Once again, I used my trusty Esther shorts pattern. The basic shape of this pair of culottes is the same as my last pair, but with a few additional modifications:
- I put a fly zipper in the front instead of the back invisible zip. I wanted these culottes to have a more jeans feel about them. I toyed with adding a button at the waistband, but I just didn’t like the casual feel of it. I stuck with a hidden hook and bar, and I bound the waistband (my new favourite thing!).
- shortened the hem by several inches
added decorative patch pockets and panels to the sides of my culottes. I was inspired by the detailing in the skirt in this picture. It was posted on Instagram by a friend of mine so I have no idea who designed the skirt, or who is wearing it. Any ideas people?
I love the way the silhouette of culottes change depending on which angle you look at them from. I also love that I can walk, run and bend after children without losing my modesty. I think it’s going to be a culottes kind of winter for me. I’m wearing them with my 80’s man-shirt here, but in a few months time I’ll be layering them with fleece lined tights and weatherproof boots. That’s something you can’t do with skinny jeans! Are you sold…yet?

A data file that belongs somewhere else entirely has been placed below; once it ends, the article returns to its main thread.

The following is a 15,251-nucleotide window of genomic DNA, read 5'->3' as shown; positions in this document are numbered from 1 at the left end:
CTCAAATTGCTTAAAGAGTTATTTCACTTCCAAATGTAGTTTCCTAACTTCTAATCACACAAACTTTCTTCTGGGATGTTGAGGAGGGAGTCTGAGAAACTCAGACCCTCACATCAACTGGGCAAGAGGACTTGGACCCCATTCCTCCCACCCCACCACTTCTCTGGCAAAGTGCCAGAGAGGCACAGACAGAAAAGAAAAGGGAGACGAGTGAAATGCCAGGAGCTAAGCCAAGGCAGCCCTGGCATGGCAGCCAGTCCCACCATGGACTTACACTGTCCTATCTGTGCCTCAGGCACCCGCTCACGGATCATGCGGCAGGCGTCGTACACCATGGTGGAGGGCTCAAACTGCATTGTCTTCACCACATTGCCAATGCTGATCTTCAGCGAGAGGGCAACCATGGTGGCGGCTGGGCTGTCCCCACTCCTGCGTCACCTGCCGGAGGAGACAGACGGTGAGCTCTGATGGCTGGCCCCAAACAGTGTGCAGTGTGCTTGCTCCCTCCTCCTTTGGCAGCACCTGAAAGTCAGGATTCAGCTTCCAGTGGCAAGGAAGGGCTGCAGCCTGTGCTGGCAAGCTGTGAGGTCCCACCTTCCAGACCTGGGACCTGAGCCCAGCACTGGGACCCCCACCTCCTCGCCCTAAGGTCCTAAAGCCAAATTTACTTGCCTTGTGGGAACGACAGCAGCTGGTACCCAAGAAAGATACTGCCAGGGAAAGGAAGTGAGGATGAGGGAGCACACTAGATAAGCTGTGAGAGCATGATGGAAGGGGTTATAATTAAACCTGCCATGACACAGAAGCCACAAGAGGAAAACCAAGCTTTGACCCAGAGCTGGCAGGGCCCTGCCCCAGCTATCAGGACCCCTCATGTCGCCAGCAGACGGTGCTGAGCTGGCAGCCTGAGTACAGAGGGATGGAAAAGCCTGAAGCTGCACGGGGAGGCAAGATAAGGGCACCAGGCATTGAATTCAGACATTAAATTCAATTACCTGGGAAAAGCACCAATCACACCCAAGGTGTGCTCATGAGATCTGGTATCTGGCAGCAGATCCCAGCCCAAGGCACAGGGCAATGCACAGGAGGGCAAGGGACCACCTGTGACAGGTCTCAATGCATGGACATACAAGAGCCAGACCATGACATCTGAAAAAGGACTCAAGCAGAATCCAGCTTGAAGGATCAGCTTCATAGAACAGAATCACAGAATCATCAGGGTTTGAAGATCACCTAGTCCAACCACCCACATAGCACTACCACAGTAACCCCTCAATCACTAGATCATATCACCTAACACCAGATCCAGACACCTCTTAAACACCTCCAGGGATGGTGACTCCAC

Brooke Shields in my wardrobe? She is now! I found her in this circa 1983 McCall’s pattern, complete with an iron on transfer of her signature. I left the signature untouched, but I did have a hack at those nifty running shorts on the front cover.
I made quite a few changes to my version, in part because I was sewing with leather, and in part to adjust for the very 80’s look those short were rocking. I’m talking baggy crotch, Harry high pant reducing adjustments:
- adjusted the side seam to remove the binding
- I took a wedge out of the front crotch
- straightened and shortened the hem
- fully lined my version with china silk
Sewing with leather isn’t that difficult. I used a buttery soft Mirrabella lambskin from Tandy Leather. It is light and soft and perfect for making clothes. It’s the same type of leather that I used for my long joggers, trimmed top and armwarmers several months back.
I’m really only a newbie at sewing leather, but I have learnt a few things along the way. I suspect I will also be learning a few more things in the coming weeks when I have a bash at sewing a fitted garment.
- You can safely fuse interfacing to leather using a low iron heat and a silk press sheet. I didn’t use interfacing on these shorts, but I did on my long jogging pants. The interfacing stops the leather from bagging out in the bum and knees, although lining them should help prevent this too. Interfacing also helps keep seams smooth if you are planning to top stitch them. I topstitched all the seams in my long pants and this worked beautifully because I’d fused interfacing to stabilise every pattern piece.